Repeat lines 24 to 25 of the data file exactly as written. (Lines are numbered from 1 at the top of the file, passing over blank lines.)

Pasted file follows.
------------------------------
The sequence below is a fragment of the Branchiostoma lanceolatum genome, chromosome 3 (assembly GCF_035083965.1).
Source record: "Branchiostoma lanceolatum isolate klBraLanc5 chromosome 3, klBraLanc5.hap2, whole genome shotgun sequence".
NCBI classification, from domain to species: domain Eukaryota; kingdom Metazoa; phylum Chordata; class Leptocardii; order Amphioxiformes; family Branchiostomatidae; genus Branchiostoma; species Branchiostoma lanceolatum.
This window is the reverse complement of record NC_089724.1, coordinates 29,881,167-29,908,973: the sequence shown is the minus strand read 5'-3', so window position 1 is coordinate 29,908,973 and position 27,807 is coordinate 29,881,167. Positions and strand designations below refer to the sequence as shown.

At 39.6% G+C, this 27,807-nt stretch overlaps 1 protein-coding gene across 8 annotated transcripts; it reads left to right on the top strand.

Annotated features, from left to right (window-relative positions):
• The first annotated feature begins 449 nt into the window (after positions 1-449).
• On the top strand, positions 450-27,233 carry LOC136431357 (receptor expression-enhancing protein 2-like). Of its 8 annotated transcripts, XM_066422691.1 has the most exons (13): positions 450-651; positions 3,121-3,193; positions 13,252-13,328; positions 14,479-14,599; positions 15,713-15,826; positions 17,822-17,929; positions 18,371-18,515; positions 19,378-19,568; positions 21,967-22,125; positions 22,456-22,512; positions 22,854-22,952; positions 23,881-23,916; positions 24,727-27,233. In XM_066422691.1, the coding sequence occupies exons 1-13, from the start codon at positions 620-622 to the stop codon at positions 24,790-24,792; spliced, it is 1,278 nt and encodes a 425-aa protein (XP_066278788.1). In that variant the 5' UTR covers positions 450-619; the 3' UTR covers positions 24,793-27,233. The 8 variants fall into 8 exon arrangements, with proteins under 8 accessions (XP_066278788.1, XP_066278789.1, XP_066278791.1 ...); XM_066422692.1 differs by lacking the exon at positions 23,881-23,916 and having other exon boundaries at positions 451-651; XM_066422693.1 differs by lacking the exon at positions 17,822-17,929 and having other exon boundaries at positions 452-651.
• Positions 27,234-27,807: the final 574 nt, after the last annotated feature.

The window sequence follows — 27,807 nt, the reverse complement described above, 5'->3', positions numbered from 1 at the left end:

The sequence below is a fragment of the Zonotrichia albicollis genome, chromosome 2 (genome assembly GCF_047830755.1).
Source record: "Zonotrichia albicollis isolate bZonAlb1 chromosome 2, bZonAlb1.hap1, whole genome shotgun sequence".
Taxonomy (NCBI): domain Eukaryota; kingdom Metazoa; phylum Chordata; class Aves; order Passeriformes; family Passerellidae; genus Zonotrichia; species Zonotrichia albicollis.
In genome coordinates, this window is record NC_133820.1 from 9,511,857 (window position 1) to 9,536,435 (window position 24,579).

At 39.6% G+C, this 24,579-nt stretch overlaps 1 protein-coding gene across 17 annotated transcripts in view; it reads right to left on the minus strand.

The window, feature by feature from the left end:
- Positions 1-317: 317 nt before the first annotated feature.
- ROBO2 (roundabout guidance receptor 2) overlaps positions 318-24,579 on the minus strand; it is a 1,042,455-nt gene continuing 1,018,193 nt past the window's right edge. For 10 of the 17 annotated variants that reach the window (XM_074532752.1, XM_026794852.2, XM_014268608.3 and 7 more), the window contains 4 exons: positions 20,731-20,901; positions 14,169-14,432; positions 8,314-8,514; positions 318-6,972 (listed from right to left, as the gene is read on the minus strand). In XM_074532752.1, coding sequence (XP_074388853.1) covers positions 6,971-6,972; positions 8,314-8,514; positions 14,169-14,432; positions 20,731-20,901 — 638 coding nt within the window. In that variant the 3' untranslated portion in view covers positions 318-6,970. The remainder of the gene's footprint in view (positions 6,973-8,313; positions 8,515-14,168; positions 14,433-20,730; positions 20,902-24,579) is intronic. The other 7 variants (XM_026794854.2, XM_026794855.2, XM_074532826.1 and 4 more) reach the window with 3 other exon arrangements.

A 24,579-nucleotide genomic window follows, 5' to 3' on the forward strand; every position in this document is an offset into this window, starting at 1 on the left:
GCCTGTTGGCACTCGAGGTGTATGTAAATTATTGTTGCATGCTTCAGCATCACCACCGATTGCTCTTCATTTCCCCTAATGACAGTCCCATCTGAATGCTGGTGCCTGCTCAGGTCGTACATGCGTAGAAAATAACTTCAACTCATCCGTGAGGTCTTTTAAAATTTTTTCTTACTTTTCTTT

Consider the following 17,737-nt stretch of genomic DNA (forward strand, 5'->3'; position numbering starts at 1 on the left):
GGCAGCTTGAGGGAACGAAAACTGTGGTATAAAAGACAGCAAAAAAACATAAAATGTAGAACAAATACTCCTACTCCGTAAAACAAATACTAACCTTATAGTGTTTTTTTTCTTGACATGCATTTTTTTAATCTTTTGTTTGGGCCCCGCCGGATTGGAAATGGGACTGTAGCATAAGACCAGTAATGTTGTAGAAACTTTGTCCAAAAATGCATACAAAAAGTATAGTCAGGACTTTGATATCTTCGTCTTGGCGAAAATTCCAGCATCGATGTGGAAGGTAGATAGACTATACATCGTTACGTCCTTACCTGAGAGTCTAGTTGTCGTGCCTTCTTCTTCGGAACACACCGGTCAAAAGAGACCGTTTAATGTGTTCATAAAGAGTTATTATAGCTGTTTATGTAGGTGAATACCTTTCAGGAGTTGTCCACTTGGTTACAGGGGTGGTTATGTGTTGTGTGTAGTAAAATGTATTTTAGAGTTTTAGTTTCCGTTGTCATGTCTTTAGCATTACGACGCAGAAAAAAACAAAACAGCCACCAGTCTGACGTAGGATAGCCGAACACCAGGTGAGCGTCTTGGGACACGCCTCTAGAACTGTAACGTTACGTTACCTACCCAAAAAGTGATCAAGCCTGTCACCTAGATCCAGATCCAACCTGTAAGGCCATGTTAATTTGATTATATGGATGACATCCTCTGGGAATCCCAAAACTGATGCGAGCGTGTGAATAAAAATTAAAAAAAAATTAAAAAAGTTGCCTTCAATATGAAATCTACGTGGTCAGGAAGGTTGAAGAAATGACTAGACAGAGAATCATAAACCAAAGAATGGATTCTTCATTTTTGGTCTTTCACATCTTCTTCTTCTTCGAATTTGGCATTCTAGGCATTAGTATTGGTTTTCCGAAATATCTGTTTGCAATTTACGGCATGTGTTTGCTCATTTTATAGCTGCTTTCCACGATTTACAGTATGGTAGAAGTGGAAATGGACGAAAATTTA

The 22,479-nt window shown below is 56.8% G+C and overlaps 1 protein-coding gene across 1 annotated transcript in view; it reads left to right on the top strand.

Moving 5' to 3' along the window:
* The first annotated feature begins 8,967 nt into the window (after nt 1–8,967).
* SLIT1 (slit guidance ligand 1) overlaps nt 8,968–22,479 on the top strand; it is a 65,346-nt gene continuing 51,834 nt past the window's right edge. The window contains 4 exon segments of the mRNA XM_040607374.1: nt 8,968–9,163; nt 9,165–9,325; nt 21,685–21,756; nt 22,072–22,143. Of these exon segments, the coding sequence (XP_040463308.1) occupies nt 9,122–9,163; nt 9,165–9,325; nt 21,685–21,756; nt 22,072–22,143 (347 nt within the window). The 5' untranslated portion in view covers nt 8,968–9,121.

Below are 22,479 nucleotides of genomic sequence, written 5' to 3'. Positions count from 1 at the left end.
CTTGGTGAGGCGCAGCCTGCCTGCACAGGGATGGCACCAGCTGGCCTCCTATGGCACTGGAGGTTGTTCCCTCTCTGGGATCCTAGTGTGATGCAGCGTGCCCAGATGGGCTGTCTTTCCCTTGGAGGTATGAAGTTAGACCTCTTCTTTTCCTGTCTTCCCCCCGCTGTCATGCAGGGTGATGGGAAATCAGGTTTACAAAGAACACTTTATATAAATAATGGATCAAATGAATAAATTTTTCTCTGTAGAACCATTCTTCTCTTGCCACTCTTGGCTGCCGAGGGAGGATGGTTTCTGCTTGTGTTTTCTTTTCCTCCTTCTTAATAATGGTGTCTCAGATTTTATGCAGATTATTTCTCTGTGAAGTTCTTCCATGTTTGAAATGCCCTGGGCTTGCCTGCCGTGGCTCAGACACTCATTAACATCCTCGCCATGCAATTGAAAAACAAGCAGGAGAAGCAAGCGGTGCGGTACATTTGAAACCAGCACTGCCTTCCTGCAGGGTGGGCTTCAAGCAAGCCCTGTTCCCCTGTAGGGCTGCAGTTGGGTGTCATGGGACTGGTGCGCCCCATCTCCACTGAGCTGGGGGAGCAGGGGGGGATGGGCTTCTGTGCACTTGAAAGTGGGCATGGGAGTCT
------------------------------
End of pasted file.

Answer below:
Moving 5' to 3' along the window:
* The first annotated feature begins 8,967 nt into the window (after nt 1–8,967).